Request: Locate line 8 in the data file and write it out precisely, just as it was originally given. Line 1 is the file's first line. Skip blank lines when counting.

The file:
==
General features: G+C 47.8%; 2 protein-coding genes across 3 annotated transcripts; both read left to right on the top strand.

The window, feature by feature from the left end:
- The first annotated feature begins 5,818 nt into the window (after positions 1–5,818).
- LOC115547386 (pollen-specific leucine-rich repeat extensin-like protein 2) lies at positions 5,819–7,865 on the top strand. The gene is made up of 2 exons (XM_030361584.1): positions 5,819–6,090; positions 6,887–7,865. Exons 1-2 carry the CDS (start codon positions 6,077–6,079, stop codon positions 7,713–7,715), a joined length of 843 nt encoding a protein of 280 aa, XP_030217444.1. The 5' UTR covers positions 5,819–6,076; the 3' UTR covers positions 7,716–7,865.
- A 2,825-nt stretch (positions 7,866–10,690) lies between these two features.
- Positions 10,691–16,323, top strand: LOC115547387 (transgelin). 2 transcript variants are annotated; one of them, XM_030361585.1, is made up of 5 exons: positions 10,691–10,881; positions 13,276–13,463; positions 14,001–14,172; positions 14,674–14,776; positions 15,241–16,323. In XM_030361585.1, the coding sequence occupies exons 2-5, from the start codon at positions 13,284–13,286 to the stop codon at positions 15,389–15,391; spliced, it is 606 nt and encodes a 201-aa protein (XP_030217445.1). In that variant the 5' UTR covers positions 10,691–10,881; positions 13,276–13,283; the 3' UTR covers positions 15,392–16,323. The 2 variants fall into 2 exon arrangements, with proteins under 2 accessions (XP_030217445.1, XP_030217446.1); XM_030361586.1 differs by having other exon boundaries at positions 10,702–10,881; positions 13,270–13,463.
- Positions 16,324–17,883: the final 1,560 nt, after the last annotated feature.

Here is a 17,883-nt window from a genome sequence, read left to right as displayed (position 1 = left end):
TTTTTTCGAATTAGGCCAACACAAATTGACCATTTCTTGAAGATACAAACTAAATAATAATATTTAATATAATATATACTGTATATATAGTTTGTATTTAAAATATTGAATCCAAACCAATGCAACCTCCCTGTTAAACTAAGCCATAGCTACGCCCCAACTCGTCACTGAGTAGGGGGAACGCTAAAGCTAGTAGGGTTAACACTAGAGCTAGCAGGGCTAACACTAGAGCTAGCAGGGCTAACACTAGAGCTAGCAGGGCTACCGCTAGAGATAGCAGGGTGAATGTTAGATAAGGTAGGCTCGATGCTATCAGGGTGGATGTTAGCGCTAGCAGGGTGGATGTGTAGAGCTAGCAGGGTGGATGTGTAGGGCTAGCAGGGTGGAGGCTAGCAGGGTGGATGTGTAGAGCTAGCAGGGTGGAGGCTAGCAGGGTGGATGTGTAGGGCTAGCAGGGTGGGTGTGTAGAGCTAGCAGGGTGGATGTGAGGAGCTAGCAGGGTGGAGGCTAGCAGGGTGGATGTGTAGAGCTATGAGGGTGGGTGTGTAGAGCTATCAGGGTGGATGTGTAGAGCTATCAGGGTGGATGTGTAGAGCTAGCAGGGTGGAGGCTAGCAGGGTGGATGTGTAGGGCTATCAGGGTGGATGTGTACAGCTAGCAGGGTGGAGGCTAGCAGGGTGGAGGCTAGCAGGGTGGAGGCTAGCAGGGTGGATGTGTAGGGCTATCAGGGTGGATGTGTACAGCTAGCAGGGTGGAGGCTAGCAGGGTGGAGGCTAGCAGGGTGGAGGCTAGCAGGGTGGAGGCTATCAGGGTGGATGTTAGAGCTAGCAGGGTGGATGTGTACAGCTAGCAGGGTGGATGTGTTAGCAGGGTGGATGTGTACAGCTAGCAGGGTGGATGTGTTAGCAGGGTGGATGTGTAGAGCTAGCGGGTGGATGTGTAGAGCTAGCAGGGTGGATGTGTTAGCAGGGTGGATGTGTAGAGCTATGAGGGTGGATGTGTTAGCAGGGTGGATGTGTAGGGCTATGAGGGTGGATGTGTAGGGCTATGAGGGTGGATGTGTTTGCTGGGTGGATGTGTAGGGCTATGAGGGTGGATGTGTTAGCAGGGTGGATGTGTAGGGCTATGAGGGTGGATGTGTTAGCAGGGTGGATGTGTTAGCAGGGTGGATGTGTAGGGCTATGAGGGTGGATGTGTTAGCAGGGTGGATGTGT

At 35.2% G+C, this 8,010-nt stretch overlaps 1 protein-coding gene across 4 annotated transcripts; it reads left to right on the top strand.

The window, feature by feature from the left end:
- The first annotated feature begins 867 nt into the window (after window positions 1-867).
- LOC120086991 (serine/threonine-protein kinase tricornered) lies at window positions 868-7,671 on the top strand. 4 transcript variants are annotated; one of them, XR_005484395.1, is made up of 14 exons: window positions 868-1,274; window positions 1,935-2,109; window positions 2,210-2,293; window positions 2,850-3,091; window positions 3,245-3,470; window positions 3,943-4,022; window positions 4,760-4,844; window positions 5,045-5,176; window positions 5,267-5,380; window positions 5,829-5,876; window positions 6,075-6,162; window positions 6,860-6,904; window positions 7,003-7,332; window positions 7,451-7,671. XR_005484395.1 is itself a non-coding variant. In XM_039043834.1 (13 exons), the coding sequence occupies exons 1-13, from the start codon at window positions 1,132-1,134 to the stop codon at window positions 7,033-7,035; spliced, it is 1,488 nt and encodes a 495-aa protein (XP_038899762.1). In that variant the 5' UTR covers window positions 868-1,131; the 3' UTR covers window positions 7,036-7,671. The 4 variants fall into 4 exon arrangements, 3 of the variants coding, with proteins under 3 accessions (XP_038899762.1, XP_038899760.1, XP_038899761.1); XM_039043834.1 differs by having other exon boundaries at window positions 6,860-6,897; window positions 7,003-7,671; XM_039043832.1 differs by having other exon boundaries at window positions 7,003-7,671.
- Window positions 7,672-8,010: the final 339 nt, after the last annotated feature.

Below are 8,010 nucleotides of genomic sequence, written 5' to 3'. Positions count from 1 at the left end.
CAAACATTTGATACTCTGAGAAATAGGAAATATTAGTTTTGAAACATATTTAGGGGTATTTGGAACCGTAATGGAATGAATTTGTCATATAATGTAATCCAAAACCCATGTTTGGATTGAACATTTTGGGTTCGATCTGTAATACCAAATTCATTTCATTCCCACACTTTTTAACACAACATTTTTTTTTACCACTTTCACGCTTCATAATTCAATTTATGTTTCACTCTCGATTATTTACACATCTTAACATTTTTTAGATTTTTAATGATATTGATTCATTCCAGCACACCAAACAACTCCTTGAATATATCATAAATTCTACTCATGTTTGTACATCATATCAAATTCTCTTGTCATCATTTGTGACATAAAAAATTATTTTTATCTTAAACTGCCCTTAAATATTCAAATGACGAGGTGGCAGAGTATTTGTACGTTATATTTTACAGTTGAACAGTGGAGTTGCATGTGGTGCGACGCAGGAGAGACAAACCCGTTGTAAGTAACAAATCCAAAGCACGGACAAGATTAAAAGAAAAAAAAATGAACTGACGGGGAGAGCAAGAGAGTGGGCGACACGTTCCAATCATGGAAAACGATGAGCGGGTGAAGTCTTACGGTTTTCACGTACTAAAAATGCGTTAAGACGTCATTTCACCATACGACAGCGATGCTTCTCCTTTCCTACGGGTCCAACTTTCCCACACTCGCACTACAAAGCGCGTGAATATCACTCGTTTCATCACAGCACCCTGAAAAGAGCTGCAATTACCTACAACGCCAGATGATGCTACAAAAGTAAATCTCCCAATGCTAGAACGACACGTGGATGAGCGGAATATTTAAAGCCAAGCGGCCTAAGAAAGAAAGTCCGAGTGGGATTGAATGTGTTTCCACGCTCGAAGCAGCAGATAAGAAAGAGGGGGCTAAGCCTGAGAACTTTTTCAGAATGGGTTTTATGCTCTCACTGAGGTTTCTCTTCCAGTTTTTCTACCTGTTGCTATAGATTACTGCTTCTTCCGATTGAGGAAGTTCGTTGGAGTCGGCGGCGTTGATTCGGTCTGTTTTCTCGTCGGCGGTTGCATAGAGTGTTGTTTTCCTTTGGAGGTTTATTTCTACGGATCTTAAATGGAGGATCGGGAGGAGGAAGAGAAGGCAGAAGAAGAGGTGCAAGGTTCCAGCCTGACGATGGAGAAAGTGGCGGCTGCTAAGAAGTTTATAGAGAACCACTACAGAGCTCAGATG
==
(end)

Here is a 17,883-nt window from a genome sequence, read left to right as displayed (position 1 = left end):